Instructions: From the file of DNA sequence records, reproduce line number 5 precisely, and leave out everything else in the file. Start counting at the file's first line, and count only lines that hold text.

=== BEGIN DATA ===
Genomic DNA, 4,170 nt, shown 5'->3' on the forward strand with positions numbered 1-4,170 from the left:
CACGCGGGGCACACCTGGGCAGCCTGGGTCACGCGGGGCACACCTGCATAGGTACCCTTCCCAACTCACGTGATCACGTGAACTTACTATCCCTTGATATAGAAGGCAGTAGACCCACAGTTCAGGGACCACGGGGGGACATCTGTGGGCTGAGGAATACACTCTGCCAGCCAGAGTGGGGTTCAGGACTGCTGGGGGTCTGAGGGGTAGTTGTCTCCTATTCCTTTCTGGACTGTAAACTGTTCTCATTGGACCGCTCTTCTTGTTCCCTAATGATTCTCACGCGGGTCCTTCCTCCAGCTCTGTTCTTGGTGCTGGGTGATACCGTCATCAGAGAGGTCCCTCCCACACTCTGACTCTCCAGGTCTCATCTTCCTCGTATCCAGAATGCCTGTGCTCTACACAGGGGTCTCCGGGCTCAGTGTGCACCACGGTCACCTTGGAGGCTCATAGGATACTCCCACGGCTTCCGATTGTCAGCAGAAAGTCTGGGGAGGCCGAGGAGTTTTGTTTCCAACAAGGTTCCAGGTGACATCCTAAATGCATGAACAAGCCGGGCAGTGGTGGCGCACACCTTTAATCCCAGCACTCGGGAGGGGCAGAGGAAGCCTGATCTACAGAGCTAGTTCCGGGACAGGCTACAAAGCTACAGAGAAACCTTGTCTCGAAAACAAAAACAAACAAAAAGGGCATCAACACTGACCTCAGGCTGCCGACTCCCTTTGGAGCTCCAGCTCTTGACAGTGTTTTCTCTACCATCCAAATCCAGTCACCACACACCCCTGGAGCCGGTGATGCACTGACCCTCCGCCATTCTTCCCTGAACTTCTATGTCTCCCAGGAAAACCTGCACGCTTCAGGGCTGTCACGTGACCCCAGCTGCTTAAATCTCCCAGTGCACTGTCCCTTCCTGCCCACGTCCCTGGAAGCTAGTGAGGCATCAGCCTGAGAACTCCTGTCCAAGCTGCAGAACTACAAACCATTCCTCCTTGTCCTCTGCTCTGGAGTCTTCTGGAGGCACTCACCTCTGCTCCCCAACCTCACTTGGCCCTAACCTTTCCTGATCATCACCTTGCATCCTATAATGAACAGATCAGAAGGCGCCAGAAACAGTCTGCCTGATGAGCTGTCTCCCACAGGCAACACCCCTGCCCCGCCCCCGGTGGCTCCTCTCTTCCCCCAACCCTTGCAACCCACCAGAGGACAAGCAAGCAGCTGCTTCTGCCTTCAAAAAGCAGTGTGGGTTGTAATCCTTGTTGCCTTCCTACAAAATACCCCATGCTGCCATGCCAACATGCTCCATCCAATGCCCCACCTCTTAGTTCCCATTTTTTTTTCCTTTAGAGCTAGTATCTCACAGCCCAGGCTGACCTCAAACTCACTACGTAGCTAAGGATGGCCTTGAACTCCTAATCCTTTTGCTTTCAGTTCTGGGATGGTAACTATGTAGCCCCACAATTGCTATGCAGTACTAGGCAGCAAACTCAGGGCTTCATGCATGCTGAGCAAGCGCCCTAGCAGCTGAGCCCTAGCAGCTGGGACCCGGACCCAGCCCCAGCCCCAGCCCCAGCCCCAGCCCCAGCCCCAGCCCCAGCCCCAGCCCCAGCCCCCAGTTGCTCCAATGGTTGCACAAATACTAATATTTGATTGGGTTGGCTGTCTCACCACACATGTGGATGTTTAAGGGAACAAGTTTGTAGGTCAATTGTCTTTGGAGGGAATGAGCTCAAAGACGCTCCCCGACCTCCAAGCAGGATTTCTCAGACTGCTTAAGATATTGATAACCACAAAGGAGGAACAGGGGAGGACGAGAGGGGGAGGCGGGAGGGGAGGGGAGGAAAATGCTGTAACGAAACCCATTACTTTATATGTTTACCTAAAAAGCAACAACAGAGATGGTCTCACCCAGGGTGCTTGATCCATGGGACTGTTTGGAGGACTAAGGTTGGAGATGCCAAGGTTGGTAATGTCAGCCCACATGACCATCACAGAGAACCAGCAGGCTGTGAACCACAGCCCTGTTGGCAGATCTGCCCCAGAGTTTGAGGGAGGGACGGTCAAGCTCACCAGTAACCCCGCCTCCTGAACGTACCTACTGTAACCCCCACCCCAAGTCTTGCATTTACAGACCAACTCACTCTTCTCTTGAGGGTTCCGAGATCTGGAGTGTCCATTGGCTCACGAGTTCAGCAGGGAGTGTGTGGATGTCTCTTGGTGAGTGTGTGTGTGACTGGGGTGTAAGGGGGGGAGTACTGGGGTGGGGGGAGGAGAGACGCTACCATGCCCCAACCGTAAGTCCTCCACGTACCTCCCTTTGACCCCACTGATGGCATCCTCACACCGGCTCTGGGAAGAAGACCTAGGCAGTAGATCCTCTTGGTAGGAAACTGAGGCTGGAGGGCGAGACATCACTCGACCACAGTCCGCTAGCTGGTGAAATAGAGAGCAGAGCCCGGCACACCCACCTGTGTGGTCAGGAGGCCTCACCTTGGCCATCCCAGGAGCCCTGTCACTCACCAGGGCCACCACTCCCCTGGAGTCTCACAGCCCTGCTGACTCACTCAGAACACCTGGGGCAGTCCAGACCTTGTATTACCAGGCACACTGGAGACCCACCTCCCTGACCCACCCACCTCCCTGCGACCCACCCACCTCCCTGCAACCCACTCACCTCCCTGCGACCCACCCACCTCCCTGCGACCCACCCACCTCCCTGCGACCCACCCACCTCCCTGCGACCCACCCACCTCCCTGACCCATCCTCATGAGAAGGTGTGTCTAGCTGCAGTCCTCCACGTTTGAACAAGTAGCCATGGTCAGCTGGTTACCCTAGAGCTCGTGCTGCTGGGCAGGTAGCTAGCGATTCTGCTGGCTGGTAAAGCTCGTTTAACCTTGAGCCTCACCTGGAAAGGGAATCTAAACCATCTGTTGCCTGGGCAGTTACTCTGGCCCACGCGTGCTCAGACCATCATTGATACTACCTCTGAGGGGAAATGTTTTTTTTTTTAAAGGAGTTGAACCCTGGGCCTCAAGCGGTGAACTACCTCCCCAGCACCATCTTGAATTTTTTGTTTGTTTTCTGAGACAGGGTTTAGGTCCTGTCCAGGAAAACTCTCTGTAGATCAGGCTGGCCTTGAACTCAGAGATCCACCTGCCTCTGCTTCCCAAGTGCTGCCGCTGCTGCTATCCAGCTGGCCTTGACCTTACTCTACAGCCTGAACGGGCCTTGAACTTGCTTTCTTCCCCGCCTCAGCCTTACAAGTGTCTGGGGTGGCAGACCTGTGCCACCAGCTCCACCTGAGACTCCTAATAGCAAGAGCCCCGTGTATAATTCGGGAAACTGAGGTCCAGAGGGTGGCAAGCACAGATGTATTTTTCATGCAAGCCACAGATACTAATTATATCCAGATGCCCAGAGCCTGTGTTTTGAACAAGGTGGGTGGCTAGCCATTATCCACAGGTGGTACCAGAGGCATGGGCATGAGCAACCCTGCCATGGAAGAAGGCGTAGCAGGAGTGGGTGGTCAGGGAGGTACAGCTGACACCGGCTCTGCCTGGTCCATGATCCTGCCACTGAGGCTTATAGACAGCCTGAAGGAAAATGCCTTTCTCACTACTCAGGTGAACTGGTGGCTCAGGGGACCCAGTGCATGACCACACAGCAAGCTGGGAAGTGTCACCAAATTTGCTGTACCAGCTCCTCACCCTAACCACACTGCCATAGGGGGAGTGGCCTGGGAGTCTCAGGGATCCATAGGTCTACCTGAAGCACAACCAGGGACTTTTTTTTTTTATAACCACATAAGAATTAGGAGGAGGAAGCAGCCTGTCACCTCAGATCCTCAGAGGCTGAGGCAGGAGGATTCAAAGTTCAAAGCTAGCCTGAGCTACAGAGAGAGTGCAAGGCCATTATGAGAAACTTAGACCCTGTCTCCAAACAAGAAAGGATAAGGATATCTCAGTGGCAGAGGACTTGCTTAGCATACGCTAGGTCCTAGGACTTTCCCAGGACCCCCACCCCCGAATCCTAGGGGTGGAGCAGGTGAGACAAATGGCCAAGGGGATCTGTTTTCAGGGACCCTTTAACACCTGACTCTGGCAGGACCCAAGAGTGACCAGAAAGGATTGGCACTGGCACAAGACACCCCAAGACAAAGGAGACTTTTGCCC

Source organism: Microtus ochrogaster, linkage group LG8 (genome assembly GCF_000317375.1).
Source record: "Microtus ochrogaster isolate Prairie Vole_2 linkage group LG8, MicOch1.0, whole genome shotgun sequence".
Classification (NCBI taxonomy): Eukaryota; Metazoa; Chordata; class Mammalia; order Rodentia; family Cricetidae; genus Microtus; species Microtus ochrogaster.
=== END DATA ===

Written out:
Classification (NCBI taxonomy): Eukaryota; Metazoa; Chordata; class Mammalia; order Rodentia; family Cricetidae; genus Microtus; species Microtus ochrogaster.